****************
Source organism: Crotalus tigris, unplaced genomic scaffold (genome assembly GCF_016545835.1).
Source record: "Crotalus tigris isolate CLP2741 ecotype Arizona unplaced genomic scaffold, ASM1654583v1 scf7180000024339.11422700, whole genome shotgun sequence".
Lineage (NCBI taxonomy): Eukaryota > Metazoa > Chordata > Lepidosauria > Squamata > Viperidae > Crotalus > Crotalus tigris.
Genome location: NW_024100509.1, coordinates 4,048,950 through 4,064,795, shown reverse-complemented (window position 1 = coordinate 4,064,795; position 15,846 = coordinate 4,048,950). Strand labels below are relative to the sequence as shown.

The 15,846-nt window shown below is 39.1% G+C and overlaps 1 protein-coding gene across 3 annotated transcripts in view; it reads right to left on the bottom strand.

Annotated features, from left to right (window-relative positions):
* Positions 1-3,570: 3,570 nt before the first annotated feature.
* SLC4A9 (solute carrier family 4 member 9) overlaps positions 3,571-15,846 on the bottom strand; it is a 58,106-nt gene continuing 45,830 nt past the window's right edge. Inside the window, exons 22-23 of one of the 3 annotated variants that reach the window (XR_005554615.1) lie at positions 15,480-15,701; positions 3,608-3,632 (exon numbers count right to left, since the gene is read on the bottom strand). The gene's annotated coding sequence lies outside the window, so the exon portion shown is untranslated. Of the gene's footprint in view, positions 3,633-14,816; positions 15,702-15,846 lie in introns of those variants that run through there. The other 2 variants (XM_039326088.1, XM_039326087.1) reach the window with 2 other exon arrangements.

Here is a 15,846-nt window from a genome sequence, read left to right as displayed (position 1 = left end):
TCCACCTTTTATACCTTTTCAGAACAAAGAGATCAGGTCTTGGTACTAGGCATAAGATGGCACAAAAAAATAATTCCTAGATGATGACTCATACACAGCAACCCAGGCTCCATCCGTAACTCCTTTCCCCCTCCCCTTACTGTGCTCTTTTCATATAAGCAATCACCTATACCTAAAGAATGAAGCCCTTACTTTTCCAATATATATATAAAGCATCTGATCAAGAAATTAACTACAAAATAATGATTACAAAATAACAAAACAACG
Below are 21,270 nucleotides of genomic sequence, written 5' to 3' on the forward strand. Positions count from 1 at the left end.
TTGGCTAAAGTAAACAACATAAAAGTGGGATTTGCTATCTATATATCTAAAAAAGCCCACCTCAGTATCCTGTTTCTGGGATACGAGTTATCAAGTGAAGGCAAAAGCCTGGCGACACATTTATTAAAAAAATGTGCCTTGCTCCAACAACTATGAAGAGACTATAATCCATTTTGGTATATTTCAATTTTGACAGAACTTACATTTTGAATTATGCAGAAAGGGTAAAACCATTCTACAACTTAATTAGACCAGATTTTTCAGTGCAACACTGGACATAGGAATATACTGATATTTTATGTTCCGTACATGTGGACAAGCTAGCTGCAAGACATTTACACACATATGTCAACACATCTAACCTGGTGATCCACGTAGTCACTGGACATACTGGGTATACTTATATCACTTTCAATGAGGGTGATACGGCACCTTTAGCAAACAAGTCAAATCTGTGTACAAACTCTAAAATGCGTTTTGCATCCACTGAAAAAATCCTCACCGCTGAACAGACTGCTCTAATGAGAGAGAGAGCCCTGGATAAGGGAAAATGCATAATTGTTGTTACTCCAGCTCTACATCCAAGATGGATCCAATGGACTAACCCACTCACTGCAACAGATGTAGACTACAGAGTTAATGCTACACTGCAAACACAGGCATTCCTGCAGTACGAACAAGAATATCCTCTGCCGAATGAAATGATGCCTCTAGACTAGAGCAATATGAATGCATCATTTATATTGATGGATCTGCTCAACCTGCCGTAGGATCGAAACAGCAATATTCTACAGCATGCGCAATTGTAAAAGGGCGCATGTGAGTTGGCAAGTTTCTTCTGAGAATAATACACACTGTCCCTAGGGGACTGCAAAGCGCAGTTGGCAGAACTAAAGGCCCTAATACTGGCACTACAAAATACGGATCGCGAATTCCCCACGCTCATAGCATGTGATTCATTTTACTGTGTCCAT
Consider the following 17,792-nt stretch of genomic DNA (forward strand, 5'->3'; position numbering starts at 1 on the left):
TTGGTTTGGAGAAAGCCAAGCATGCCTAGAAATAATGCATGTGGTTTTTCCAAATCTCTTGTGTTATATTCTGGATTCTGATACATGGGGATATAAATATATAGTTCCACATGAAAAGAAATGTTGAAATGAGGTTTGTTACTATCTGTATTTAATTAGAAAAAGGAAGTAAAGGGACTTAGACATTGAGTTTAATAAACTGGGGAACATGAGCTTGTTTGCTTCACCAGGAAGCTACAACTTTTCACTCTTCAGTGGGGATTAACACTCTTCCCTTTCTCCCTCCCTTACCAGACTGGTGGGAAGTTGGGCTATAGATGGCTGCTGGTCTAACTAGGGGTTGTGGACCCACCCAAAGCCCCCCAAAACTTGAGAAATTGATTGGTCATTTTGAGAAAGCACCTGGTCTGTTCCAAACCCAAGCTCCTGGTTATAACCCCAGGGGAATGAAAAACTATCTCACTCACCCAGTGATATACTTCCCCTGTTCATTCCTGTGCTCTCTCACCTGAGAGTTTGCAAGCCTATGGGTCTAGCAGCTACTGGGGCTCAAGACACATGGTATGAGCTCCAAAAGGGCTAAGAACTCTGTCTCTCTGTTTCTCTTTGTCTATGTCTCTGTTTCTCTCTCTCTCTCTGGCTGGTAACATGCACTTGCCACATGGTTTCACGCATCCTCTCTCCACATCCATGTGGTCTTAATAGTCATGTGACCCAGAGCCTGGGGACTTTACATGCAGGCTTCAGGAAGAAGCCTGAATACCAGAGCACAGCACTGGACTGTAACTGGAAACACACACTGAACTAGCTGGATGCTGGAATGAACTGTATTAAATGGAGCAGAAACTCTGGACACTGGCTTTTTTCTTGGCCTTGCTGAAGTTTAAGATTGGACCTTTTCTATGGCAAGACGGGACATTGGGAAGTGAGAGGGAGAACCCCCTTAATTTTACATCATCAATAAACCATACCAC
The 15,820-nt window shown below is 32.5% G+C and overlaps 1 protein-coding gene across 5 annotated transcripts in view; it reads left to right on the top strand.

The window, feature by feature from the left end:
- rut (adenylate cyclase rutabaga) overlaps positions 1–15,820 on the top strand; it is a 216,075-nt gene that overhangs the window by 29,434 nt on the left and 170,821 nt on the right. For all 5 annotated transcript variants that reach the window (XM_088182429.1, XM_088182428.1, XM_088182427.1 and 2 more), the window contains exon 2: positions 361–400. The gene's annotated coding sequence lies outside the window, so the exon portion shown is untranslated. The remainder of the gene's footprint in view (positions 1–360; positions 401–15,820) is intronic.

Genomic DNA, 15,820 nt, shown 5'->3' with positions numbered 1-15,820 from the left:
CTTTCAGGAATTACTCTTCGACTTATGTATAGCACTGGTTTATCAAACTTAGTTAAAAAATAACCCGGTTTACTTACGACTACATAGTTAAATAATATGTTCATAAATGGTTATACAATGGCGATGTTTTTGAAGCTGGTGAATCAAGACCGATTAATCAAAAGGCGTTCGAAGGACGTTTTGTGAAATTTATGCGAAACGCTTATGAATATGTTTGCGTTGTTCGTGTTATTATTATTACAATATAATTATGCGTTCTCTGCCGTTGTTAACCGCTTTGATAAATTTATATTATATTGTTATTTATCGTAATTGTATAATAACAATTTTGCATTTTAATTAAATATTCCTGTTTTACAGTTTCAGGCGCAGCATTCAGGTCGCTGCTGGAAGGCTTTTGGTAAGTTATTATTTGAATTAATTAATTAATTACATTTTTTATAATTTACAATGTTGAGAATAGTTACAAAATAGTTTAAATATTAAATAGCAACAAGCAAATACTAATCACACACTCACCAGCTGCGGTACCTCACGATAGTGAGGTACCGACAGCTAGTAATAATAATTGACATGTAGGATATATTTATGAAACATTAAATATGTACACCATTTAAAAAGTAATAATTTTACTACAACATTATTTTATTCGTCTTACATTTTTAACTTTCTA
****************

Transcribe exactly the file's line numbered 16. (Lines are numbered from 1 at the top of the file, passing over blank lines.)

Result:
The window, feature by feature from the left end: